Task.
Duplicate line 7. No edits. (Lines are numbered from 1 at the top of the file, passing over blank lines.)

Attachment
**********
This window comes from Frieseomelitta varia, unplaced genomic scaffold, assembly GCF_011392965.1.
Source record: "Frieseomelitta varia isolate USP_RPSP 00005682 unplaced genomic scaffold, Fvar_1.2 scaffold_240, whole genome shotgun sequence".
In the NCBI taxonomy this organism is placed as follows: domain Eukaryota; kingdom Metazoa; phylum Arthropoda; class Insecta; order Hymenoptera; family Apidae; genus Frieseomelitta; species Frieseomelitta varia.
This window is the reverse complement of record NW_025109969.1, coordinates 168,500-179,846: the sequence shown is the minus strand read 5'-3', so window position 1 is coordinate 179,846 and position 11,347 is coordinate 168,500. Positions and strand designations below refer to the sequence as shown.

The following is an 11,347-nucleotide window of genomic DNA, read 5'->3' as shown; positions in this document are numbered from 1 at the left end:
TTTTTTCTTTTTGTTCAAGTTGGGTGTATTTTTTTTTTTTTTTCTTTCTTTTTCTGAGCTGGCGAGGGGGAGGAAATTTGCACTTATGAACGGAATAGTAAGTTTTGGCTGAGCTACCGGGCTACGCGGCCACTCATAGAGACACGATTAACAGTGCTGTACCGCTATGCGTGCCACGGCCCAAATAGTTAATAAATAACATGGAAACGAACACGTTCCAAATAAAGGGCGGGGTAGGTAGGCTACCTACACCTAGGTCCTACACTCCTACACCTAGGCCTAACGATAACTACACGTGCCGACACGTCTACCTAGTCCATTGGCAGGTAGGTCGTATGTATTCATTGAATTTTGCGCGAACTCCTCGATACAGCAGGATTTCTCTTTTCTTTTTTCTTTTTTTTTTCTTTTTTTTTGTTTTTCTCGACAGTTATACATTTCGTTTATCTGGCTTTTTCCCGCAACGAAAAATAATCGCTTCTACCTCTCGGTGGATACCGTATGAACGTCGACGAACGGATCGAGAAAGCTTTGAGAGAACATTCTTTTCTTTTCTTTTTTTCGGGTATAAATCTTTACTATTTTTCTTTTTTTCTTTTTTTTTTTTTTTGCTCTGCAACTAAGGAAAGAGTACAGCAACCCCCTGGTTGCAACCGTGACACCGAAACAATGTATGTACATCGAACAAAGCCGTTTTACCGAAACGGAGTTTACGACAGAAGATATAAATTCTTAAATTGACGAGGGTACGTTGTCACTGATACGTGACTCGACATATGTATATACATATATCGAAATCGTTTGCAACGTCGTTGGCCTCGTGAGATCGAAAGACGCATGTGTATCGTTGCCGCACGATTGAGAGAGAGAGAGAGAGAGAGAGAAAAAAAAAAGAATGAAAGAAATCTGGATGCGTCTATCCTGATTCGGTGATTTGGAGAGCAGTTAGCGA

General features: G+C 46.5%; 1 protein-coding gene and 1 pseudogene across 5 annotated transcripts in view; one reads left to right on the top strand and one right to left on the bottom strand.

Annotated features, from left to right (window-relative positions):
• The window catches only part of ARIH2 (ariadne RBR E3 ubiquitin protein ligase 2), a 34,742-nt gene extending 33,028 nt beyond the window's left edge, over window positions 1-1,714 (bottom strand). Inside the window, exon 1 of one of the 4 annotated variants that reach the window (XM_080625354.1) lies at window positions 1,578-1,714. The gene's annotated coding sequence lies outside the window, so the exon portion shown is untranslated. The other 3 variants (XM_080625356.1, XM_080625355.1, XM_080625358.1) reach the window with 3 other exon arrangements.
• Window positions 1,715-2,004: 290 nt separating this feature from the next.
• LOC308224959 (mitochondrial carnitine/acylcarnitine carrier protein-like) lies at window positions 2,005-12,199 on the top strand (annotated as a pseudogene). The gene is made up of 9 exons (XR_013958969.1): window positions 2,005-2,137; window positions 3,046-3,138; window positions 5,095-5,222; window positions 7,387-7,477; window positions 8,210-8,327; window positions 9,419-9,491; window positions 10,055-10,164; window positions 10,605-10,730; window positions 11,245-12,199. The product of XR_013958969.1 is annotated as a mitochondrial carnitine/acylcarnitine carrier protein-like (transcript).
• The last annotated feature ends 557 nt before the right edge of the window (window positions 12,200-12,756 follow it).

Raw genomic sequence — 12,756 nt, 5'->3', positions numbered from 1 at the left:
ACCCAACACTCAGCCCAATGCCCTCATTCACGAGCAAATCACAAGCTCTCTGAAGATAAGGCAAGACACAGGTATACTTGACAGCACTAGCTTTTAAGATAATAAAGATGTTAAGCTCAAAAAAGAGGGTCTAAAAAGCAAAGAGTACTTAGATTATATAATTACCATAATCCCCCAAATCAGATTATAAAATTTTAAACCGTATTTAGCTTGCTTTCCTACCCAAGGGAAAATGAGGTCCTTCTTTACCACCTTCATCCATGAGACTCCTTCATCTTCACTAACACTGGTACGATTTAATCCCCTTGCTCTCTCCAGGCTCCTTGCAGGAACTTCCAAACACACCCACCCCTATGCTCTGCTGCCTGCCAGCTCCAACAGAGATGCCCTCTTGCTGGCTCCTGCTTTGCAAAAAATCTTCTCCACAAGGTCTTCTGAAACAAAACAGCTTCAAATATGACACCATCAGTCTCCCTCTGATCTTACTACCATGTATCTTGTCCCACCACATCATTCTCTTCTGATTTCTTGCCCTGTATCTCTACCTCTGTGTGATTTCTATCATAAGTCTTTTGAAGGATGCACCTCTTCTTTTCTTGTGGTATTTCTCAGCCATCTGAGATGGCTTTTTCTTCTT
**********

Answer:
General features: G+C 46.5%; 1 protein-coding gene and 1 pseudogene across 5 annotated transcripts in view; one reads left to right on the top strand and one right to left on the bottom strand.